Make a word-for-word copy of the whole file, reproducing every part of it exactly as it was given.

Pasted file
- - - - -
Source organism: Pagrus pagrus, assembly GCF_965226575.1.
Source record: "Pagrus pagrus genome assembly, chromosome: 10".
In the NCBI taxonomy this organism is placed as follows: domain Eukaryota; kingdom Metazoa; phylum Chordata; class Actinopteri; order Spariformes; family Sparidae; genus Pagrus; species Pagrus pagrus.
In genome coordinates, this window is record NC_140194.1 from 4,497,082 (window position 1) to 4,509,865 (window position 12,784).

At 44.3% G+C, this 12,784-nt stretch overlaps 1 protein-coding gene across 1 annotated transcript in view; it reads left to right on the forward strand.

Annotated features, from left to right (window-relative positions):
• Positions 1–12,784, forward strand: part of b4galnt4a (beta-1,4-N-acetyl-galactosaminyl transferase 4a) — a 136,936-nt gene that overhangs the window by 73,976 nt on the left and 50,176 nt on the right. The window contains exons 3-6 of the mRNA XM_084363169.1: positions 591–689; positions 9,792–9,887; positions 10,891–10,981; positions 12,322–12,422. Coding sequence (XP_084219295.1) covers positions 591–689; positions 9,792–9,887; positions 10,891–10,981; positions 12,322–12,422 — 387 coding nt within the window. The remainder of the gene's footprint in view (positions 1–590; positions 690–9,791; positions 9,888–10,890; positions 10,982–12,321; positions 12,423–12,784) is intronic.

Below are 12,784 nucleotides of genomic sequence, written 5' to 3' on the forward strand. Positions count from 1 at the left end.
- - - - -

Source organism: Pagrus pagrus, assembly GCF_965226575.1.
Source record: "Pagrus pagrus genome assembly, chromosome: 10".
In the NCBI taxonomy this organism is placed as follows: domain Eukaryota; kingdom Metazoa; phylum Chordata; class Actinopteri; order Spariformes; family Sparidae; genus Pagrus; species Pagrus pagrus.
In genome coordinates, this window is record NC_140194.1 from 4,497,082 (window position 1) to 4,509,865 (window position 12,784).

At 44.3% G+C, this 12,784-nt stretch overlaps 1 protein-coding gene across 1 annotated transcript in view; it reads left to right on the forward strand.

Annotated features, from left to right (window-relative positions):
• Positions 1–12,784, forward strand: part of b4galnt4a (beta-1,4-N-acetyl-galactosaminyl transferase 4a) — a 136,936-nt gene that overhangs the window by 73,976 nt on the left and 50,176 nt on the right. The window contains exons 3-6 of the mRNA XM_084363169.1: positions 591–689; positions 9,792–9,887; positions 10,891–10,981; positions 12,322–12,422. Coding sequence (XP_084219295.1) covers positions 591–689; positions 9,792–9,887; positions 10,891–10,981; positions 12,322–12,422 — 387 coding nt within the window. The remainder of the gene's footprint in view (positions 1–590; positions 690–9,791; positions 9,888–10,890; positions 10,982–12,321; positions 12,423–12,784) is intronic.

Below are 12,784 nucleotides of genomic sequence, written 5' to 3' on the forward strand. Positions count from 1 at the left end.